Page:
The Animal Story Book - online children's book

Edited By Andrew Lang And With Numerous Illustrations By H. J. Ford

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168                  STORIES ABOUT WOLVES
seriously wounded twenty-five or thirty others. It was attacked from first to last by between two and three hundred thousand hunters, probably not all at once. With half a dozen wolves, each equal to 200,000 men, a country could afford to do without an army. But the wolf of Gevaudan was no common wolf. He never married, having no leisure, fortunately for the human race. The whole of France was in a state of alarm on its account; the peasants dared no longer go to their work in the fields alone and unarmed. Every day brought tidings of some fresh trouble; in the morning he would spread terror and confusion in some village in the plains, in the evening he would carry off some hapless victim from some moun­tain hamlet fifteen or twenty leagues away. Five little shepherd boys, feeding their flocks on the mountain-side, were attacked suddenly by the ferocious beast, who made off with the youngest of them; the others, armed only with sticks, pursued the wolf, and attacked it so valiantly that they compelled it to drop its prey and slink off into the wood. A poor woman was sitting at her cottage door with her three children, when the wolf came down on them and attempted to carry off each of the children in turn. The mother fought so courageously in defence of her little ones that she succeeded in putting the wolf to flight, but in so doing was terribly bitten herself, and the youngest child died of his wounds.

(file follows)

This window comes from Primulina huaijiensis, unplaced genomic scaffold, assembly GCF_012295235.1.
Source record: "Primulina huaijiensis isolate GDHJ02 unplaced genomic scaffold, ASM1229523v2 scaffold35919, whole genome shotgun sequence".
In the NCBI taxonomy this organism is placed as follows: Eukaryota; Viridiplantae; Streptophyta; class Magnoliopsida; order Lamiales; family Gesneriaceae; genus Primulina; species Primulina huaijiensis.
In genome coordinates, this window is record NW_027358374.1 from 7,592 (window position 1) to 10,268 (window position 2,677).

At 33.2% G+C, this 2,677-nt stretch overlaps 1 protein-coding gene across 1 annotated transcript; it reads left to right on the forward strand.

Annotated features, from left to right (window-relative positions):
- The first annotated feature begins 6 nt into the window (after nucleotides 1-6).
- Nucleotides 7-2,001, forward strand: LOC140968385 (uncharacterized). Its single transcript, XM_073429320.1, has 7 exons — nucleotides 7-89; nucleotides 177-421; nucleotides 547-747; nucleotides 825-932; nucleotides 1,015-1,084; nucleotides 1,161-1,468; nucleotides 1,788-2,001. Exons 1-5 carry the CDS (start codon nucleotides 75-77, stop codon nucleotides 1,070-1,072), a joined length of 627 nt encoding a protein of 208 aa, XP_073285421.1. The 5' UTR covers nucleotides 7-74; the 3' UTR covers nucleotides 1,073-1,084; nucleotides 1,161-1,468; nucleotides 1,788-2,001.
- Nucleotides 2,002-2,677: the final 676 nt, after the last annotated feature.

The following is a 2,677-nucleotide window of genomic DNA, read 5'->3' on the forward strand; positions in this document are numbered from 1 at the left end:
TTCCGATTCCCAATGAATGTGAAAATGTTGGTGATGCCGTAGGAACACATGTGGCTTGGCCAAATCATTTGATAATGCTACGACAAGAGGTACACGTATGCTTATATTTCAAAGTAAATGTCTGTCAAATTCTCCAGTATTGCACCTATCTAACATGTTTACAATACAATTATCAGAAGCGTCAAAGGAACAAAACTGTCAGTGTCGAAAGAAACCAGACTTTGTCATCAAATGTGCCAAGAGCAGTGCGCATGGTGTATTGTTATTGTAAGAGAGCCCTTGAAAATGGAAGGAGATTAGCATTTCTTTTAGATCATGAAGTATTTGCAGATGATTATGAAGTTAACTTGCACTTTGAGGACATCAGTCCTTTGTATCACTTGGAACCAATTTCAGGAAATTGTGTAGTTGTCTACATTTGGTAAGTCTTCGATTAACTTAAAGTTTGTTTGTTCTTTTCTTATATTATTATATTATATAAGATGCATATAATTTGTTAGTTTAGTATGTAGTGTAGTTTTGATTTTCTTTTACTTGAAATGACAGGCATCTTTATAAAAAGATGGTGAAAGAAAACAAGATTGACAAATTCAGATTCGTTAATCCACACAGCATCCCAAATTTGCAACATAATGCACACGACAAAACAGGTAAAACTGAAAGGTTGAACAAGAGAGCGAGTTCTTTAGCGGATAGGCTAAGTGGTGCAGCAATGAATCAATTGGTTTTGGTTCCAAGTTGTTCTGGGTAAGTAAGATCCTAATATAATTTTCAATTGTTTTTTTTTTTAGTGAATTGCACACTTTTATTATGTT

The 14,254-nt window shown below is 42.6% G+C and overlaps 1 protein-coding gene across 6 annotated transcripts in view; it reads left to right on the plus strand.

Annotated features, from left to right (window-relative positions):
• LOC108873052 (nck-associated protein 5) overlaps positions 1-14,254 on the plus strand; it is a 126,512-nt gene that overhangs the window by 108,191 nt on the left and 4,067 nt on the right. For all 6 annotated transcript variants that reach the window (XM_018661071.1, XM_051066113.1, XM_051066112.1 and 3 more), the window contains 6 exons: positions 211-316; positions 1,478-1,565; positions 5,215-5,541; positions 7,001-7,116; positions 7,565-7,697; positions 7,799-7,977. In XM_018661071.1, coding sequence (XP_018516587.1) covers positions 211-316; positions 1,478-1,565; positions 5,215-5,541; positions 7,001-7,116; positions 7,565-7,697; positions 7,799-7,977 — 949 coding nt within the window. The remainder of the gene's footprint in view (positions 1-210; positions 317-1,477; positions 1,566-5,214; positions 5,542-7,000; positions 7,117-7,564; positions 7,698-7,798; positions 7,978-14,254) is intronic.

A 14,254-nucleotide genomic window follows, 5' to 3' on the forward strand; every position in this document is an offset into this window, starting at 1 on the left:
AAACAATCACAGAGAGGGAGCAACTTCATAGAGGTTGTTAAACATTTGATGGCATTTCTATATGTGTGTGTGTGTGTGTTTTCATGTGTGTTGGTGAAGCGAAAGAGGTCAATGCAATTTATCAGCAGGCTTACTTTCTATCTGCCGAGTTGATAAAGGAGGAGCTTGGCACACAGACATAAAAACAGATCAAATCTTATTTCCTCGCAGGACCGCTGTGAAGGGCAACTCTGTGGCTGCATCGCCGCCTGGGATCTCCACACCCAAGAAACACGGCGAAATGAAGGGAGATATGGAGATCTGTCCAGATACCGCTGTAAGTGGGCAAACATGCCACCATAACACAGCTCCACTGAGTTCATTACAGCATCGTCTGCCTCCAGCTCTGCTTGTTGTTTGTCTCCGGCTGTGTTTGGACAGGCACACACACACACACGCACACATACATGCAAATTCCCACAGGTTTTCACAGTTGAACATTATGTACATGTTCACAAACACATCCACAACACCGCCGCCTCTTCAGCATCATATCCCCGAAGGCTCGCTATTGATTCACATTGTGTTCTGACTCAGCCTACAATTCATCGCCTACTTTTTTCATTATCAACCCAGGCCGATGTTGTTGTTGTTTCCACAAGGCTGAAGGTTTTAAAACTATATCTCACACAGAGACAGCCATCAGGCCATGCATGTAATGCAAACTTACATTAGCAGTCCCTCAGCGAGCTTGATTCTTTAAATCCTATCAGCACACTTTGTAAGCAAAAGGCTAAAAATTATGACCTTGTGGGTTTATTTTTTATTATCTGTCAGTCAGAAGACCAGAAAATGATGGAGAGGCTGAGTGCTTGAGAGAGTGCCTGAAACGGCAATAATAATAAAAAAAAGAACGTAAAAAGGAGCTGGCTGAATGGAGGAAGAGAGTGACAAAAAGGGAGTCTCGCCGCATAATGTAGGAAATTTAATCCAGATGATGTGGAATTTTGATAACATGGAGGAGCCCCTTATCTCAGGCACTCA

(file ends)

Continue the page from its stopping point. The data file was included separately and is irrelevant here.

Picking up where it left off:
Sometimes twenty or thirty parishes joined forces to attack the beast, led by the most experienced huntsmen and the chief louvetier of the kingdom. On one occasion twenty thousand hunters surrounded the forest of Prei-nieres, where it lay concealed; but on this, as well as every other occasion, the wolf escaped in the most surprising — one might almost say miraculous — manner, disappearing as if he had been turned into smoke. Some hunters de­clared that their bullets had rebounded off him, flattened and harmless. Others alleged that when he had been shot, like the great Dundee, with a silver bullet (a well-
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